The idea of a renewable resource is not just good business but it’s good for the environment. As long as diesel and biodiesel stay even in price, Tobias says the people of Seattle are “very hungry” for his renewable resource. Viewing his refinery reveals this is not some home garage setup begging for waste product from a fast food joint. It is a high-tech, modern refinery with large production output as its goal and an eye toward the future. The bio-fuel consumption numbers were 75 million gallons in the United States for 2005 and all numbers point to 150 million gallons of consumption for 2006.
As the applications for bio-fuel expand, that consumption will only increase. According to Tobias, his bio-fuel can run natural gas turbine engines that in turn can be used to create electricity.
What’s better is they can run on bio-fuel with little modification. This is particularly exciting in an era of shortages in natural gas supplies, where we have seen prices shoot up as much as 300%. Now we have the opportunity to use a renewable resource to create electricity for our homes and also create jobs in the United States.
This underpinning of electricity, gasohol and biodiesel should keep moving grain prices along to the upside as crude oil remains in short supply (see “Hooked on crude,” below).
Just what could happen if we get a summer of bad weather? It’s becoming clear that America can’t get enough of the black goo, and the current administration has heard the drum beat. Even Willie Nelson is selling biodiesel (known as Bio-Willie). Consequently, brokers were buying number #11 sugar for clients in the fall of 2005 and sending out additional buy recommendations in October. In early 2006, buys were issued for bean oil.
It should be evident that corn, sugar and bean oil could have a big move higher in the long term, between 2007 and 2008. Consider this statistic: 1.26 billion bushels of corn were used for ethanol in 2004, for 2008 is double that.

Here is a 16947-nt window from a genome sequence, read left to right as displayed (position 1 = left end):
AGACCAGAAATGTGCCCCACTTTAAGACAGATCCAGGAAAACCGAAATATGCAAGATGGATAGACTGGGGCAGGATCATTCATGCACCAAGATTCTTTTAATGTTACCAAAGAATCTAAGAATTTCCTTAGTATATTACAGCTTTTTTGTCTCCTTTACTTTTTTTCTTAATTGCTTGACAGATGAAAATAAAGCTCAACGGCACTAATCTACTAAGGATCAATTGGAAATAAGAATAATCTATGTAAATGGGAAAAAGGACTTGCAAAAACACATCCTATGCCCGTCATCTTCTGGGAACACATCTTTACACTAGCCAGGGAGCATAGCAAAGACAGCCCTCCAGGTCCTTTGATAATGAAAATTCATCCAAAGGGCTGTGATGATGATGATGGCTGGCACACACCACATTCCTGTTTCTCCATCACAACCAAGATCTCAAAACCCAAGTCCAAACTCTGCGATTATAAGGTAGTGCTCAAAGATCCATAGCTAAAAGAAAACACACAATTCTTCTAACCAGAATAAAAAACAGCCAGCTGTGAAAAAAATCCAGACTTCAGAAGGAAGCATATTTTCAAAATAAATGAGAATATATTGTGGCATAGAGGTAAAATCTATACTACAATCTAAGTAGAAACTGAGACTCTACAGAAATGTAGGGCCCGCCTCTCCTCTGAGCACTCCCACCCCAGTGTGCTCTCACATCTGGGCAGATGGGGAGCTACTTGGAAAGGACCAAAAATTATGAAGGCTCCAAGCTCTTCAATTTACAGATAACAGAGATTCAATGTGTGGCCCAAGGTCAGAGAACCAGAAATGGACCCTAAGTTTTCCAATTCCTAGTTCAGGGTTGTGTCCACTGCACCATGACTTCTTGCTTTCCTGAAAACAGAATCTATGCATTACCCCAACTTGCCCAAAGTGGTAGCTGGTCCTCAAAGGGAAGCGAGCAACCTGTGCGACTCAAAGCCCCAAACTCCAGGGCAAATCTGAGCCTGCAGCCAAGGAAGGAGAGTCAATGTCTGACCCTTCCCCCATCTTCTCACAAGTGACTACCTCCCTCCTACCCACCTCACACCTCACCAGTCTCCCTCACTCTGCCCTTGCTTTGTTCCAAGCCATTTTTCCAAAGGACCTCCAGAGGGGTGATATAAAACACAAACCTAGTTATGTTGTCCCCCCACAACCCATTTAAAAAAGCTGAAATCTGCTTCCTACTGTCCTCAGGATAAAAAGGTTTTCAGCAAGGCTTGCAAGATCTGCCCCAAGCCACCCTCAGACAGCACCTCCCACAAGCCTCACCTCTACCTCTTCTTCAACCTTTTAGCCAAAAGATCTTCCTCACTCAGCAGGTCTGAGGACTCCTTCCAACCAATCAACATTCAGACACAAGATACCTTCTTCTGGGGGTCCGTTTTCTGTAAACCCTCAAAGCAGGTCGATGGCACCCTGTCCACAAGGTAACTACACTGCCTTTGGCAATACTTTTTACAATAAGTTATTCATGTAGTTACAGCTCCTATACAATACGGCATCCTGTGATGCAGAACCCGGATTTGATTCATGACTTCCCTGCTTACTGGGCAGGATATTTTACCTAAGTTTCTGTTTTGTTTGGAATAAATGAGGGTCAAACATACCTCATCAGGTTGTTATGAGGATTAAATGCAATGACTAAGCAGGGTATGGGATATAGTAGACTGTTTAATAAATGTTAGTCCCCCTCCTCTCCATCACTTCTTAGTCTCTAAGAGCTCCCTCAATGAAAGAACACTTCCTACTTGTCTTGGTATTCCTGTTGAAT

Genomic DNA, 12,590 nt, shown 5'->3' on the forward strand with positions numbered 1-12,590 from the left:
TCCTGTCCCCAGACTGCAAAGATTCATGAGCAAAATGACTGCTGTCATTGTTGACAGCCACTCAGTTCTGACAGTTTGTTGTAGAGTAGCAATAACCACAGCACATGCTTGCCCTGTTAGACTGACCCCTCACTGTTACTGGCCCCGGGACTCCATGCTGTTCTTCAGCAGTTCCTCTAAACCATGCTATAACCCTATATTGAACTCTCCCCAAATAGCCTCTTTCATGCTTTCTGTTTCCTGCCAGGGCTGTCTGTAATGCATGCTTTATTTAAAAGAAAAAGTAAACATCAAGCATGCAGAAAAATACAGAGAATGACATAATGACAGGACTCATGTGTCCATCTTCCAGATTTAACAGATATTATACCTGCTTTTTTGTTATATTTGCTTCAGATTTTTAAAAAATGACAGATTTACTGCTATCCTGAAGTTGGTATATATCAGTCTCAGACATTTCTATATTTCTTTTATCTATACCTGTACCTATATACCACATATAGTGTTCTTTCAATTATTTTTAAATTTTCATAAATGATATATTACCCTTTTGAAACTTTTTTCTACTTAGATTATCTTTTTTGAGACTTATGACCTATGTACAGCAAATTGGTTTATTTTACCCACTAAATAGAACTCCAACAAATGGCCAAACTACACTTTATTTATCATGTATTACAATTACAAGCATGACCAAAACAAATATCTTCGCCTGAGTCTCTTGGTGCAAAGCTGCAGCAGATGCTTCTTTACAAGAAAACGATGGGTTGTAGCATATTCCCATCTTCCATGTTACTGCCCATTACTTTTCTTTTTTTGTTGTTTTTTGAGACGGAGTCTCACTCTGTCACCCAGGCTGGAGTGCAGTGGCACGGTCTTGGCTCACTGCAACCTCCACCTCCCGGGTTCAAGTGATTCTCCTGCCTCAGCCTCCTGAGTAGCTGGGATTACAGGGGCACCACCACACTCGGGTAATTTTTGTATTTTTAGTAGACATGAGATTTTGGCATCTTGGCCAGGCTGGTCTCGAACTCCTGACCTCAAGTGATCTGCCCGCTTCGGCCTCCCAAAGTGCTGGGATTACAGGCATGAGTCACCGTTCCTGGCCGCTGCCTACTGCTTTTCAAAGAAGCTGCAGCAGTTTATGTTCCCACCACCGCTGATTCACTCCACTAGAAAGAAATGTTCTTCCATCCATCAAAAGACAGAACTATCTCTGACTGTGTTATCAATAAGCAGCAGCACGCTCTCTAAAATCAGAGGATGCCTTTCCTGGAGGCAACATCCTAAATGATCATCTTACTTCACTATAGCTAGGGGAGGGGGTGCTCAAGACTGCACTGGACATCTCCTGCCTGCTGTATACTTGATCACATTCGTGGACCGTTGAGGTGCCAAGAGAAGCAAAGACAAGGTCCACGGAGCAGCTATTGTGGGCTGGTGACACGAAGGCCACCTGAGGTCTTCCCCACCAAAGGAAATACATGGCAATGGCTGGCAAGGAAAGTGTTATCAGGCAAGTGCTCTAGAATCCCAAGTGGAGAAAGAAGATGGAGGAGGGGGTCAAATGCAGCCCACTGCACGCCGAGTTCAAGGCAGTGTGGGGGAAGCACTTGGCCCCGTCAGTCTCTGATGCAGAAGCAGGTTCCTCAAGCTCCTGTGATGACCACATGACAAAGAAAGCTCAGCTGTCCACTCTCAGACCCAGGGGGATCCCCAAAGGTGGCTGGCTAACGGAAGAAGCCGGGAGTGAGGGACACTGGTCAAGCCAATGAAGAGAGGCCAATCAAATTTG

The idea that this America’s farmers, with all of their high-tech alternates and genetically modified seeds, will continue to bring in bumper crop after bumper crop is too big of an assumption. Statistically, we have never had four bumper crops in a row and it’s unreasonable to expect that now.
With the weather patterns we have had and the forecasters having to switch to the Greek alphabet to name storms, we might be in the beginning of a new seven-year cycle of bad weather. The drought in Illinois last year could have just been the tip of the iceberg for severe weather in the corn and soybean belt. This year, La Niña is expected to settle in and we could be in for some very nasty weather.
All of these factors could combine to create a strong market. One wild card is if, or when, the bird flu makes its way West, and how severe it will be. A large bird kill could destroy the grain market and the beans would take the brunt of the hit. If they end up dumping meal, the price of biodiesel, made from the bean oil, will be extremely cheap and the only way to trade this will be spread up, short the meal and long the bean oil. The sugar will pull back. Corn will bow to the pressure but won’t be hit as badly as it is mostly used for hogs and cattle.
But if we don’t take the hit from bird-flu, we could have a fantastic market this summer trading the bio-energy markets from the long side.
Pete Thomas is a senior broker and market analyst for RJOFutures, the retail division of
R.J. O’Brien, and has been actively involved in the markets for more than 30 years.